February 2, 2011 4 Comments
These recent weeks are the beginning of a new semester, where I teach – among others – a Design & Sustainability class for Master students. As usual, after the introduction session, I ask each student to present a slide that relays his/her own understanding about design and sustainability. How design might affects the balance of our ecological,social and economic systems, both negatively and positively. One student came up with an interesting data of paper waste we created after an election period.
100 tons of paper waste was created within one voting period, and this was only in Gunung Kidul (a region in Central Java) only(!). Imagine how many tons we gathered from all over the archipelago!
There is also a rule that every piece of paper from the voting activity should be destroyed. In this case, by burning. Imagine burning tons of papers. Imagine the amount of carbon dioxide it releases into the air. Not a pretty sight. I’m just wondering… may the destruction of this ‘voting evidence’ involve paper shredding, instead of burning? Turned into pulps and made into card boards?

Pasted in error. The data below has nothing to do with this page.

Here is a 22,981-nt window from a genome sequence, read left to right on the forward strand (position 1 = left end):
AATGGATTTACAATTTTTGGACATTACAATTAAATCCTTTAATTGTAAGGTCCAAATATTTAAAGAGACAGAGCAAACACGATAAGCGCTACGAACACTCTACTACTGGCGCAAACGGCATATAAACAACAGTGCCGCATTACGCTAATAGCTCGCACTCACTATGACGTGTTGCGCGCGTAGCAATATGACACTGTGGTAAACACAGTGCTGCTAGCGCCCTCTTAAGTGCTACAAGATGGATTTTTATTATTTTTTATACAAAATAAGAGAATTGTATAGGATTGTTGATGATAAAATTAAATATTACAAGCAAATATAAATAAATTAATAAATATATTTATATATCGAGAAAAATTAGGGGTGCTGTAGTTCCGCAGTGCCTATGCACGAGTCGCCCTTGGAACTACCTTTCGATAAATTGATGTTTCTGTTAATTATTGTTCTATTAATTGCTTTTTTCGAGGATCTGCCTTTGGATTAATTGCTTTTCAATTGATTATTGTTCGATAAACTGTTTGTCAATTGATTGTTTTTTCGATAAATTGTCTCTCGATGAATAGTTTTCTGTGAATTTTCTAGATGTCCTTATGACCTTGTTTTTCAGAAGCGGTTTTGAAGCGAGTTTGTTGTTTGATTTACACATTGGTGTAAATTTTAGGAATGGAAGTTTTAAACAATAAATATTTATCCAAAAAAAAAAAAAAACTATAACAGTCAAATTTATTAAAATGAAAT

And, just in case you didn’t vote in Indonesia at that time, or have never seen the actual paper: it’s huge, due to the ridiculous amount of political parties to choose from.
This slide shows one piece of voting paper that, instead of being legally stabbed on the party of the voter’s choice, was written: “The most foolish election since the Soeharto regime”. Look at the size of the paper. Our next presidential election will be in 2014. Now is 2011 and more than 500,000 candidates are already registered. Imagine the size of the voting papers, times the number of Indonesian population who can legally vote. How many trees would be destroyed? Then the printing ink. How many more rivers would be polluted? Then the budget needed to destroy everything, afterward. And so on.
Designers, what can we do? What contributions can we make? Smaller, but still clear, voting papers? Different voting materials, different systems? There should be a smarter way to conduct an election, the one that doesn’t destruct our natural resources, nor polluting our water and air. Electronic voting comes to mind, along with its complexities and potential faults within our Indonesian contexts as well, but should be seriously considered.